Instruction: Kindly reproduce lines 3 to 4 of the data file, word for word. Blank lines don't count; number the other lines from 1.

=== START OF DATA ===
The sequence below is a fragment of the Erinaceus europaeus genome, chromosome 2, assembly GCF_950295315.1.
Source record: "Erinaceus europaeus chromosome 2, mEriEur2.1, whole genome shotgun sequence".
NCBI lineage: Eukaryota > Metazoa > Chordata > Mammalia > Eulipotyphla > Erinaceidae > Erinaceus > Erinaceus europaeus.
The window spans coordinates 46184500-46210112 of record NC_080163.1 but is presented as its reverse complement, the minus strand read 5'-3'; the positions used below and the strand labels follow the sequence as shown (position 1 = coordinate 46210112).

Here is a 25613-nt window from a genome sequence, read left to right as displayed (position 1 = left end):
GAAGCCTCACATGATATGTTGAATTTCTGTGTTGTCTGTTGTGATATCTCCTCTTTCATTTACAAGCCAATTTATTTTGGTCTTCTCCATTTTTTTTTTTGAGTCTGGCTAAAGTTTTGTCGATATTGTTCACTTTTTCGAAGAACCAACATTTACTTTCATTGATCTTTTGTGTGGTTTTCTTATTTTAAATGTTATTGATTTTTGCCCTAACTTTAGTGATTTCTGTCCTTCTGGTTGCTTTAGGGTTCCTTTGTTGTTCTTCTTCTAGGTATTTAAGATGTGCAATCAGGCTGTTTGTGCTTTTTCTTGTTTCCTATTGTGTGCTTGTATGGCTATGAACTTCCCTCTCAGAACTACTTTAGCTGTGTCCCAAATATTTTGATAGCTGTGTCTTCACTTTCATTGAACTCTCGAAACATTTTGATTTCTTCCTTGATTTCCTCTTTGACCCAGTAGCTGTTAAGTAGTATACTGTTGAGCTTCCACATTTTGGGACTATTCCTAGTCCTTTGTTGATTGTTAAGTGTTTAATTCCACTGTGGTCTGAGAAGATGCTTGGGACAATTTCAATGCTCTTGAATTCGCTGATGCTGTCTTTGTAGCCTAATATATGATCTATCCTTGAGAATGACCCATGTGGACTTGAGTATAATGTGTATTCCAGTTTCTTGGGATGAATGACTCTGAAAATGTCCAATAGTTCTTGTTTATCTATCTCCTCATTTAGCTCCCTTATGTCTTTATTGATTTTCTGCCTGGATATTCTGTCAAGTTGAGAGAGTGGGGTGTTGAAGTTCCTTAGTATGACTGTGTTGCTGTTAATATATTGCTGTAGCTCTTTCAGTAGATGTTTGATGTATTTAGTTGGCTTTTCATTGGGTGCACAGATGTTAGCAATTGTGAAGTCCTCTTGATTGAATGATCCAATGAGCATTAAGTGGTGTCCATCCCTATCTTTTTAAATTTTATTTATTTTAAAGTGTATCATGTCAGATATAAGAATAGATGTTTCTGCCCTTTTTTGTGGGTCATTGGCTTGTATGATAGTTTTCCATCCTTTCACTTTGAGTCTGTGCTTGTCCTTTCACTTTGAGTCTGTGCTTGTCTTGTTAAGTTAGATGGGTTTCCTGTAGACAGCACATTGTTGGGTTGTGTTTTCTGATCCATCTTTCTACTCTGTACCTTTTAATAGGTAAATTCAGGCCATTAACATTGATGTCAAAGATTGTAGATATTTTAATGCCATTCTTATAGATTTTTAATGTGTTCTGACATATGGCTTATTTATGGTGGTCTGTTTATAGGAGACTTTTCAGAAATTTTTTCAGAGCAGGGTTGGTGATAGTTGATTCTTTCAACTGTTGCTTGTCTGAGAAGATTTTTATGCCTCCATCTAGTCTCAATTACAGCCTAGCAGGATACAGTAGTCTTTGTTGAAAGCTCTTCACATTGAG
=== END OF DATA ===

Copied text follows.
NCBI lineage: Eukaryota > Metazoa > Chordata > Mammalia > Eulipotyphla > Erinaceidae > Erinaceus > Erinaceus europaeus.
The window spans coordinates 46184500-46210112 of record NC_080163.1 but is presented as its reverse complement, the minus strand read 5'-3'; the positions used below and the strand labels follow the sequence as shown (position 1 = coordinate 46210112).